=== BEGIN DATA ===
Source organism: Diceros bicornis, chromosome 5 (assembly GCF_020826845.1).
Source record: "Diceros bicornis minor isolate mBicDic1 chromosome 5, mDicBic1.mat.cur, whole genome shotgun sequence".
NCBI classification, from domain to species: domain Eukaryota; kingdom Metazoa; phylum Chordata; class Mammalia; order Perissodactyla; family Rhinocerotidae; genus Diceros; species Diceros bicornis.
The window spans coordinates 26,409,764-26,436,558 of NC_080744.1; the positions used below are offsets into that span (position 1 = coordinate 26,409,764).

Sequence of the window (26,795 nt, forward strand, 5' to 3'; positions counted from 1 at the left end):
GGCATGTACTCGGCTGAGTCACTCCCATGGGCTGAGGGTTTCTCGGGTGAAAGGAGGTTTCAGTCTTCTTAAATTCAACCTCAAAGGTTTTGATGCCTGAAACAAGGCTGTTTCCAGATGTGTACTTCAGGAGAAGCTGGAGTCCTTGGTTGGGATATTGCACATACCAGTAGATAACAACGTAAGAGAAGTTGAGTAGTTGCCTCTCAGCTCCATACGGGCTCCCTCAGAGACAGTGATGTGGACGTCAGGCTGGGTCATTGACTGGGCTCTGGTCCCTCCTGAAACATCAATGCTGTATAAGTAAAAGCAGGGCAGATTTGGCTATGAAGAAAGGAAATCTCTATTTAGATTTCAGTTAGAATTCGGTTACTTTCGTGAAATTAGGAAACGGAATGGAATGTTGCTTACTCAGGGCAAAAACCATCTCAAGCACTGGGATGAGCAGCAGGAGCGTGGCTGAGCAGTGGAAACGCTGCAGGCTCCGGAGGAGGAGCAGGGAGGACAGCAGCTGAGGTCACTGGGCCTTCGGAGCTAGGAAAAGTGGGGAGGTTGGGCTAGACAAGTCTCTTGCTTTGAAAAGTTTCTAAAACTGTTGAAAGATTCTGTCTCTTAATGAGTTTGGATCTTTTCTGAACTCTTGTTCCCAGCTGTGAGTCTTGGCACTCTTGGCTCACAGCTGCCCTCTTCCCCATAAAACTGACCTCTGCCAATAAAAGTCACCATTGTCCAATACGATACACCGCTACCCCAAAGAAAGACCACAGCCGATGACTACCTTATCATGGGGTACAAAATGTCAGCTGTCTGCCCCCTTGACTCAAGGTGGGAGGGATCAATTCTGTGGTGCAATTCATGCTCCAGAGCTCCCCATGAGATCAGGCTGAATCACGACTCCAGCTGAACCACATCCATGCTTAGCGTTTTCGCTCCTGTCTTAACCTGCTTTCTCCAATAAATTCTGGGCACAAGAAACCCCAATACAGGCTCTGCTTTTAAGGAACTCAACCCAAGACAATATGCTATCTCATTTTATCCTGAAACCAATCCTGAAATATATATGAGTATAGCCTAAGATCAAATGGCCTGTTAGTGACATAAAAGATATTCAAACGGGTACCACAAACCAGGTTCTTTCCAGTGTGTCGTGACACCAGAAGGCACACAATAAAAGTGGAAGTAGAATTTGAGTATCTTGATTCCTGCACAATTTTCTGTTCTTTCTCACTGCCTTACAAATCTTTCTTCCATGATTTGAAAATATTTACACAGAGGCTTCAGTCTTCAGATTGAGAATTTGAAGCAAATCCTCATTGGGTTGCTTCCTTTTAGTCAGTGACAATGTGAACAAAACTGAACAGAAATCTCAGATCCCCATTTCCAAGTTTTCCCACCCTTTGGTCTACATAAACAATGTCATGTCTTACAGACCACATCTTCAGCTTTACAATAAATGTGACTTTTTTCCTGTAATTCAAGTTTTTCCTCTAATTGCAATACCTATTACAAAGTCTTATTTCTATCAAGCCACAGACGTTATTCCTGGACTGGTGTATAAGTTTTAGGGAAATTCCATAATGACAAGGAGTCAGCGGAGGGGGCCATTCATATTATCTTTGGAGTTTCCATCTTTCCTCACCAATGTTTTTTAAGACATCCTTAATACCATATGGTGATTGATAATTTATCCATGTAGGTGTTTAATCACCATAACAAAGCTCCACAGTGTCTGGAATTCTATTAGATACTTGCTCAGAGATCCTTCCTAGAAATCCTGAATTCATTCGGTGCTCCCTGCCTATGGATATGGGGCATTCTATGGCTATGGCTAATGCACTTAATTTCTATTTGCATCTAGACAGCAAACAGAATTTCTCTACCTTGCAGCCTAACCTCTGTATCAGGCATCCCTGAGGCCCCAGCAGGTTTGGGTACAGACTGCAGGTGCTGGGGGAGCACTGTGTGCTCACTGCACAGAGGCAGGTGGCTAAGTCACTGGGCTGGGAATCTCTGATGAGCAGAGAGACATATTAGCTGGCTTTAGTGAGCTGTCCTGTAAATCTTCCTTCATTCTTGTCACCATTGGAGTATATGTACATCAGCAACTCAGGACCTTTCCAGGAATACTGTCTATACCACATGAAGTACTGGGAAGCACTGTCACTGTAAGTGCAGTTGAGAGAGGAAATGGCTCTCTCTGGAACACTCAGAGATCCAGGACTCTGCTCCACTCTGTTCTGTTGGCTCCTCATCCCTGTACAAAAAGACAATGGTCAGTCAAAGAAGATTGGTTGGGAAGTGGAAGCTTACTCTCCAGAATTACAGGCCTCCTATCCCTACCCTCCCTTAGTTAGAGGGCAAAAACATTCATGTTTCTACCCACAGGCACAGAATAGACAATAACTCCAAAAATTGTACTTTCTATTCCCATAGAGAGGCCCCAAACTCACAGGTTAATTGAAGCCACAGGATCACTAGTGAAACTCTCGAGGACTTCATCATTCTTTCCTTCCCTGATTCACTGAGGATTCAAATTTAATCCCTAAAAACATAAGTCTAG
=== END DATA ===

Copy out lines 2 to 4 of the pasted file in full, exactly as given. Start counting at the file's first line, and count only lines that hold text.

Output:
Source record: "Diceros bicornis minor isolate mBicDic1 chromosome 5, mDicBic1.mat.cur, whole genome shotgun sequence".
NCBI classification, from domain to species: domain Eukaryota; kingdom Metazoa; phylum Chordata; class Mammalia; order Perissodactyla; family Rhinocerotidae; genus Diceros; species Diceros bicornis.
The window spans coordinates 26,409,764-26,436,558 of NC_080744.1; the positions used below are offsets into that span (position 1 = coordinate 26,409,764).